Hunt Family Foundation Pledges $5 Million to UTEP

Posted: 08/11/10
In the single largest gift to date in
The University of Texas at El Paso’s Centennial Campaign, the Hunt Family Foundation has pledged $5 million to establish the Hunt Institute for Global Competitiveness and support graduate programs and research.

UTEP President Diana Natalicio announced the foundation’s gift at a press conference Aug. 10 attended by Woody Hunt, chairman and CEO of Hunt Companies Inc. and its affiliated companies and chairman of the Hunt Family Foundation; his wife, Gayle Hunt, vice president of the foundation; and their son, Joshua Hunt, president of the foundation.

“We are pleased and proud to announce the extraordinary generosity of Woody and Gayle Hunt and the Hunt Family Foundation,” Natalicio said. “It will enable UTEP to achieve its full potential as a source of research at the interface between education and economic development, and to serve as a catalyst for strategically developing the global competitiveness and quality of life of the Paso del Norte region.”

The commitment brings the foundation’s total contribution to the University in recent years to nearly $7 million.

Of the $5 million gift, $1 million—plus a match from the state through the Texas Research Incentive Program (TRIP)—will establish the Marcus Jonathan Hunt Graduate Fellows Program in Business and an endowed chair in international business. The remaining $4 million will go toward the new Hunt Institute for Global Competitiveness, designed to help address the “brain drain” in the Paso del Norte region.

“Our challenge has been as our education has gotten better and better at turning out high-quality graduates, our businesses, the demand side, have not risen to the occasion and created the jobs,” Woody Hunt said.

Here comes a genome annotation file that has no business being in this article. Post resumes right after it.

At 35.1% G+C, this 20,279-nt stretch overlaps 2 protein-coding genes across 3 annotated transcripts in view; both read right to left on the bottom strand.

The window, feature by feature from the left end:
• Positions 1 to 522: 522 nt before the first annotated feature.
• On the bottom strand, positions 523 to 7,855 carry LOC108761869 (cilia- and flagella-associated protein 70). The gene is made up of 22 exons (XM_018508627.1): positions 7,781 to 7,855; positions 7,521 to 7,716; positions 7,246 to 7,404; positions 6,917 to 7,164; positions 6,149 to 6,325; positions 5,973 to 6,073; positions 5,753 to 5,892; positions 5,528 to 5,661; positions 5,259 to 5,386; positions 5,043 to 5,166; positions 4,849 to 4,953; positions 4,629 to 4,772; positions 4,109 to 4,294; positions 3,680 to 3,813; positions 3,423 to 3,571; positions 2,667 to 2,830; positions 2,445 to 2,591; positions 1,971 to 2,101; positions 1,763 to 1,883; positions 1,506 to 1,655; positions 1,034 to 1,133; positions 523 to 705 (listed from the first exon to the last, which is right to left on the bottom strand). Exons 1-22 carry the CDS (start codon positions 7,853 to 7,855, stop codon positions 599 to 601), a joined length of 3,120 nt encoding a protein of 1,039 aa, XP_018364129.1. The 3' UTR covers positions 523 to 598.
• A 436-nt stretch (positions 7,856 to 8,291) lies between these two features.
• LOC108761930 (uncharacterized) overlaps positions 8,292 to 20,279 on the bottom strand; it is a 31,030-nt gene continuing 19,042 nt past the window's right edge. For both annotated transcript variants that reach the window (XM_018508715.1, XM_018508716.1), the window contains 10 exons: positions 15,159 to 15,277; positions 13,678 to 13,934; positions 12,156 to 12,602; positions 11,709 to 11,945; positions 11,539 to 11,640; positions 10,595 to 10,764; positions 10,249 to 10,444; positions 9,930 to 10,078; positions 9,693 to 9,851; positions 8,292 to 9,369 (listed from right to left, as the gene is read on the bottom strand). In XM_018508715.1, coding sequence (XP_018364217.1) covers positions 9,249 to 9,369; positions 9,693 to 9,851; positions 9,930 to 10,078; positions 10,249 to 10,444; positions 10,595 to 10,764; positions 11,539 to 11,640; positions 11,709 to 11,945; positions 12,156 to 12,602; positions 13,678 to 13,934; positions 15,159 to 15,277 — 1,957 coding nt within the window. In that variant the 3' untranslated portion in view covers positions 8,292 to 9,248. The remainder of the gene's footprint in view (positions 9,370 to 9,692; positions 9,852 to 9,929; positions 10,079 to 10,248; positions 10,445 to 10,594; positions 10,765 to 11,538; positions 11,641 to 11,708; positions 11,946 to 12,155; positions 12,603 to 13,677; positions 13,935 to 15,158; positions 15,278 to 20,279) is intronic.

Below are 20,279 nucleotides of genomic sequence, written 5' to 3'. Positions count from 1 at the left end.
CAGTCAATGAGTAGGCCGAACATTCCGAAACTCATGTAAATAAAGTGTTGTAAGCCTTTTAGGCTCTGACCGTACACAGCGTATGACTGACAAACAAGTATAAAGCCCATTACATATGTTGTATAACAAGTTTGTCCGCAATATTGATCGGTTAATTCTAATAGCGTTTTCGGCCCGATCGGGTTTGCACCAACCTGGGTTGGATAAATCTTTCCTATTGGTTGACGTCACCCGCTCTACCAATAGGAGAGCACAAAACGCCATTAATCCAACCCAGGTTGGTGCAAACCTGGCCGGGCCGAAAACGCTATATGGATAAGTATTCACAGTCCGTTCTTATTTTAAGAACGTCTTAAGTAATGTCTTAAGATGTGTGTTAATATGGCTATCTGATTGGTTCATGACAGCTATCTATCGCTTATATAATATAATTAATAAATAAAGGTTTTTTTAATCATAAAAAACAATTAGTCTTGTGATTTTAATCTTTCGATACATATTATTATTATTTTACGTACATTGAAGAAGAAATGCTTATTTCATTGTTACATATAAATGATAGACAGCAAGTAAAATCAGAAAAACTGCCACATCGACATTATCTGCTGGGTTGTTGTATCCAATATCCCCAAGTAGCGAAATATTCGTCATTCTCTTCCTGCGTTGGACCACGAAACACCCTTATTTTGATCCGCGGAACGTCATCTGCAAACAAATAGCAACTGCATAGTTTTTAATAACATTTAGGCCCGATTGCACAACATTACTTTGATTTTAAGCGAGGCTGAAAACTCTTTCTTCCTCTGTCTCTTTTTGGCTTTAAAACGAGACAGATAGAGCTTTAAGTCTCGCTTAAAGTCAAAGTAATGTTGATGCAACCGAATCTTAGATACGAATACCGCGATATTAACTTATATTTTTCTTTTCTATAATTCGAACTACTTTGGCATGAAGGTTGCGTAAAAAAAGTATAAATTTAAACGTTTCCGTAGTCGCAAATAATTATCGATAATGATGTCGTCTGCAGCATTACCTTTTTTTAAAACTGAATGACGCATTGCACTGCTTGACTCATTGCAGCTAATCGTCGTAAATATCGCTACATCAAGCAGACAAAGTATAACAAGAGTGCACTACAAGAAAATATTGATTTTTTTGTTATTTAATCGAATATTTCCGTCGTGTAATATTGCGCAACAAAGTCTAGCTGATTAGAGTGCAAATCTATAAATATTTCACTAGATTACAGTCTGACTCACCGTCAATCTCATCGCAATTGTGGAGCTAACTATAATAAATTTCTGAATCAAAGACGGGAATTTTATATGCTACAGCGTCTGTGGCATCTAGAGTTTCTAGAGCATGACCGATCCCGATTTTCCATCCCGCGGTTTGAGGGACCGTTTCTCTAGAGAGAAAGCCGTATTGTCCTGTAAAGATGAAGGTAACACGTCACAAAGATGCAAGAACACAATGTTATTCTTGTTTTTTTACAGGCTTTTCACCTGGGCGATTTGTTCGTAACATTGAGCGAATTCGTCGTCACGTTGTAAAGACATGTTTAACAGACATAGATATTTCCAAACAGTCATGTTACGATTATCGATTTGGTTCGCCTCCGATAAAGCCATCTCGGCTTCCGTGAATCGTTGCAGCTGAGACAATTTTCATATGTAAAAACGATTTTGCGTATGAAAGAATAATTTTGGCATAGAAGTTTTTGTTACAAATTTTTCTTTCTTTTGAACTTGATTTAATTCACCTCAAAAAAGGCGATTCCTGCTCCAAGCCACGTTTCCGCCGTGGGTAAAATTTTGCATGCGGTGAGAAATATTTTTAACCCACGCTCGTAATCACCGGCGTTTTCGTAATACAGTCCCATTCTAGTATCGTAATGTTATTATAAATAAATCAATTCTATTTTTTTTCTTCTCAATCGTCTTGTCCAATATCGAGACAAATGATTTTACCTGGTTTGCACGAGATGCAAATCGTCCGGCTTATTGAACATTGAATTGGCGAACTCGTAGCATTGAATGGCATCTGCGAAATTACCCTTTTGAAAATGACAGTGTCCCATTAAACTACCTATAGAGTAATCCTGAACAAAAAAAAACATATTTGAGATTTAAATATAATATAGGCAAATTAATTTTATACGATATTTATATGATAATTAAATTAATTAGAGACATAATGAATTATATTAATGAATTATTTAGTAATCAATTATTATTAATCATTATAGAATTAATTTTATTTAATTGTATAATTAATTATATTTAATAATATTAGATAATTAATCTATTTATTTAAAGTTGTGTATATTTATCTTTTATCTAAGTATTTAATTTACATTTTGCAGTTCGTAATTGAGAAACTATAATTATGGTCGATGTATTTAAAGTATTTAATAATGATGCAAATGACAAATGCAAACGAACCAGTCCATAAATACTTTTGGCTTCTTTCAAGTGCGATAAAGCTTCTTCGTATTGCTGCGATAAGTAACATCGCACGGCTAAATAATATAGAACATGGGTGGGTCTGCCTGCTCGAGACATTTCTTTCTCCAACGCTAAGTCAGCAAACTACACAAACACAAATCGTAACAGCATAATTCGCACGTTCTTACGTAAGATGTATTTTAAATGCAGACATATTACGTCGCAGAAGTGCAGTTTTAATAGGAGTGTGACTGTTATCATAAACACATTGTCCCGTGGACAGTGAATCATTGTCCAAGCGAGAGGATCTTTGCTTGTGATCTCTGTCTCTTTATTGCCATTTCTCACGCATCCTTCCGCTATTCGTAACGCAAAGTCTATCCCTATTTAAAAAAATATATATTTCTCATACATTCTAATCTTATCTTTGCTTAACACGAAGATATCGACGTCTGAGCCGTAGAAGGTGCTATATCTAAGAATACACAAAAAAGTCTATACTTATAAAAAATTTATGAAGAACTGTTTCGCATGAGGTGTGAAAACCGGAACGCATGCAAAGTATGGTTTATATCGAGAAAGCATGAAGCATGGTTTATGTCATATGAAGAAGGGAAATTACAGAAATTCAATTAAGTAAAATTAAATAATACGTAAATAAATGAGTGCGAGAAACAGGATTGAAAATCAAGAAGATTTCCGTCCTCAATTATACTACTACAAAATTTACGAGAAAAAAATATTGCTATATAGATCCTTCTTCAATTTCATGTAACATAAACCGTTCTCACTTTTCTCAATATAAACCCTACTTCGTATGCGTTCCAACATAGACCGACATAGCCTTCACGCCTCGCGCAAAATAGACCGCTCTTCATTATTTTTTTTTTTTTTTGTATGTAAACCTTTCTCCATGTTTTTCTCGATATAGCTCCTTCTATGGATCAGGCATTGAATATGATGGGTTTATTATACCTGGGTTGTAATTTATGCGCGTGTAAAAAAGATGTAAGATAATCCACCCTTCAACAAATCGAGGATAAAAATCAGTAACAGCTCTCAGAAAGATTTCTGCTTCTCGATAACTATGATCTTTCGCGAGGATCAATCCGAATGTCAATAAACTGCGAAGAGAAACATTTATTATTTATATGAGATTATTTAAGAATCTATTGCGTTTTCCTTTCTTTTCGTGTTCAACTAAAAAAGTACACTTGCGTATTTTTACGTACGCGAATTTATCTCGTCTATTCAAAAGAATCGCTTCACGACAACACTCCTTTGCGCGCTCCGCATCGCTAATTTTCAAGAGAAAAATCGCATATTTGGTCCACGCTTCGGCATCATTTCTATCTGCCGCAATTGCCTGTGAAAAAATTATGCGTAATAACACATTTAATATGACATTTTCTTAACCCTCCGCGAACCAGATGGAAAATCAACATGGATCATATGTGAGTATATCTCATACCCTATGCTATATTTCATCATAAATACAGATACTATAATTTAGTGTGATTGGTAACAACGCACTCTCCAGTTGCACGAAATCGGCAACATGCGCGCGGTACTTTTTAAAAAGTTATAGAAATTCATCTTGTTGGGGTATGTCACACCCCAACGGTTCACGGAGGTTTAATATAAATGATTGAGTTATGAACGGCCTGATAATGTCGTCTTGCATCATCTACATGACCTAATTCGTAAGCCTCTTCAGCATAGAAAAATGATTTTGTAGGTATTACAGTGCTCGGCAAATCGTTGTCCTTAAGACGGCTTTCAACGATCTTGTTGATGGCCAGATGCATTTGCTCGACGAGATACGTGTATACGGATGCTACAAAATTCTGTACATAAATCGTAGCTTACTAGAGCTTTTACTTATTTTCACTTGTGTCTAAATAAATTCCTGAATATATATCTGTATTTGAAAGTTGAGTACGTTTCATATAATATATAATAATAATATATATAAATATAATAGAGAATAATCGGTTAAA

“My view is that UTEP is the most important institution in our region … The big benefit of what UTEP has done for the community doesn’t really transfer into an economic benefit unless we can come up with high-paying jobs that require those kinds of talents and we can keep the students here,” he added.

Paul Foster, vice chairman of The University of Texas System Board of Regents and executive chairman of Western Refining, said the Hunts’ leadership and philanthropy helps UTEP on its way to becoming a national research (Tier One) university.

“The entire state has a big push to develop Tier One research universities, and UTEP is clearly one of the seven,” Foster said. “This is just a clear indicator of their leadership role in that position.”

James Huffines, chairman of PlainsCapital Bank in Austin and former chairman of the UT System Board of Regents, said the gift will benefit students by attracting high-paying jobs to the community.

“El Paso is very fortunate to have a university of this quality in town,” Huffines said. “What we need to do is be sure [the students] stay in El Paso once they come to school here and that we don’t export those high-paying jobs to other cities like Houston or Austin or Dallas.”

Natalicio said the University would carefully consider how to best develop the institute, including its organizational placement on the campus.

“Woody Hunt is an extraordinarily thoughtful philanthropist, and we believe that the gift that the Hunt Family Foundation has provided us for the institute should be as thoughtfully executed as the thought that went into the gift itself,” she said.




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